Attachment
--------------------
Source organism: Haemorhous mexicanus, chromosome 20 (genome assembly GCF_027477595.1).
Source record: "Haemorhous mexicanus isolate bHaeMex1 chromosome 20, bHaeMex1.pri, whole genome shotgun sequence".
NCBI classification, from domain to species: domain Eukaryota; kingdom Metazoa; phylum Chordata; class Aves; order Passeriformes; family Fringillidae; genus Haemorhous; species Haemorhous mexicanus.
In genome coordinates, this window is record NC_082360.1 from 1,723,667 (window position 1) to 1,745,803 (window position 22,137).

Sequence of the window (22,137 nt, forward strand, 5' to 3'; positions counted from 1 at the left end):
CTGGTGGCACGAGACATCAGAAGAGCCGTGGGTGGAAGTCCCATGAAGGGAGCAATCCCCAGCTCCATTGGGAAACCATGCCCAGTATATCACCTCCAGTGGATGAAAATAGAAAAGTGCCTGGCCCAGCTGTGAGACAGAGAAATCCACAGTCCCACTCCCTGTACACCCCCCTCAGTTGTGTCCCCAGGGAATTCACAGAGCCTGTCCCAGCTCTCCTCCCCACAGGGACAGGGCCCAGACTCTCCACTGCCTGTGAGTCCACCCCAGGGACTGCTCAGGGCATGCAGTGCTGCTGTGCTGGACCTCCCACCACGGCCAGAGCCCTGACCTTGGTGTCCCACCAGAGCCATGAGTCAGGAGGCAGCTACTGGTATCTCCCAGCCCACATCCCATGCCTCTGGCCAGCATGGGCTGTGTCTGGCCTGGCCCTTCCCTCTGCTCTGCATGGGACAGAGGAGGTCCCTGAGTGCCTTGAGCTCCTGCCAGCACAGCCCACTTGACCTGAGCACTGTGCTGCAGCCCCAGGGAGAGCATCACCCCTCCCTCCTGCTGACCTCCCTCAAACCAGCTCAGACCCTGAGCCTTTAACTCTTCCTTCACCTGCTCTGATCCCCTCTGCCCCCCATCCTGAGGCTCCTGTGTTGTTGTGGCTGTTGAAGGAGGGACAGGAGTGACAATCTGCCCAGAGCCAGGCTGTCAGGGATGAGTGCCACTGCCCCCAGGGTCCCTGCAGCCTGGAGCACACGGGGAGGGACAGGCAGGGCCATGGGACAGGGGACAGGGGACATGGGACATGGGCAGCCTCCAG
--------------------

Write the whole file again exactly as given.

Source organism: Haemorhous mexicanus, chromosome 20 (genome assembly GCF_027477595.1).
Source record: "Haemorhous mexicanus isolate bHaeMex1 chromosome 20, bHaeMex1.pri, whole genome shotgun sequence".
NCBI classification, from domain to species: domain Eukaryota; kingdom Metazoa; phylum Chordata; class Aves; order Passeriformes; family Fringillidae; genus Haemorhous; species Haemorhous mexicanus.
In genome coordinates, this window is record NC_082360.1 from 1,723,667 (window position 1) to 1,745,803 (window position 22,137).

Sequence of the window (22,137 nt, forward strand, 5' to 3'; positions counted from 1 at the left end):
CTGGTGGCACGAGACATCAGAAGAGCCGTGGGTGGAAGTCCCATGAAGGGAGCAATCCCCAGCTCCATTGGGAAACCATGCCCAGTATATCACCTCCAGTGGATGAAAATAGAAAAGTGCCTGGCCCAGCTGTGAGACAGAGAAATCCACAGTCCCACTCCCTGTACACCCCCCTCAGTTGTGTCCCCAGGGAATTCACAGAGCCTGTCCCAGCTCTCCTCCCCACAGGGACAGGGCCCAGACTCTCCACTGCCTGTGAGTCCACCCCAGGGACTGCTCAGGGCATGCAGTGCTGCTGTGCTGGACCTCCCACCACGGCCAGAGCCCTGACCTTGGTGTCCCACCAGAGCCATGAGTCAGGAGGCAGCTACTGGTATCTCCCAGCCCACATCCCATGCCTCTGGCCAGCATGGGCTGTGTCTGGCCTGGCCCTTCCCTCTGCTCTGCATGGGACAGAGGAGGTCCCTGAGTGCCTTGAGCTCCTGCCAGCACAGCCCACTTGACCTGAGCACTGTGCTGCAGCCCCAGGGAGAGCATCACCCCTCCCTCCTGCTGACCTCCCTCAAACCAGCTCAGACCCTGAGCCTTTAACTCTTCCTTCACCTGCTCTGATCCCCTCTGCCCCCCATCCTGAGGCTCCTGTGTTGTTGTGGCTGTTGAAGGAGGGACAGGAGTGACAATCTGCCCAGAGCCAGGCTGTCAGGGATGAGTGCCACTGCCCCCAGGGTCCCTGCAGCCTGGAGCACACGGGGAGGGACAGGCAGGGCCATGGGACAGGGGACAGGGGACATGGGACATGGGCAGCCTCCAG